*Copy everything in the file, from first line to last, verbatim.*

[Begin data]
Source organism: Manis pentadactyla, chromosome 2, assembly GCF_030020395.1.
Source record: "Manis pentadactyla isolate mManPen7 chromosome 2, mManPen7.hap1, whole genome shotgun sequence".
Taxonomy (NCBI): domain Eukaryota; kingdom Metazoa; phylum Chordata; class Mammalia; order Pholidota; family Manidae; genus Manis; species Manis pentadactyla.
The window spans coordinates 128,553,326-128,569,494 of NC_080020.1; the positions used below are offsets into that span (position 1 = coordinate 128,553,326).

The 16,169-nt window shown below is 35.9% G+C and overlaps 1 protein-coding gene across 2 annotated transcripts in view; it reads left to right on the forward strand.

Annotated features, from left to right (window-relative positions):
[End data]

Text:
Source organism: Manis pentadactyla, chromosome 2, assembly GCF_030020395.1.
Source record: "Manis pentadactyla isolate mManPen7 chromosome 2, mManPen7.hap1, whole genome shotgun sequence".
Taxonomy (NCBI): domain Eukaryota; kingdom Metazoa; phylum Chordata; class Mammalia; order Pholidota; family Manidae; genus Manis; species Manis pentadactyla.
The window spans coordinates 128,553,326-128,569,494 of NC_080020.1; the positions used below are offsets into that span (position 1 = coordinate 128,553,326).

The 16,169-nt window shown below is 35.9% G+C and overlaps 1 protein-coding gene across 2 annotated transcripts in view; it reads left to right on the forward strand.

Annotated features, from left to right (window-relative positions):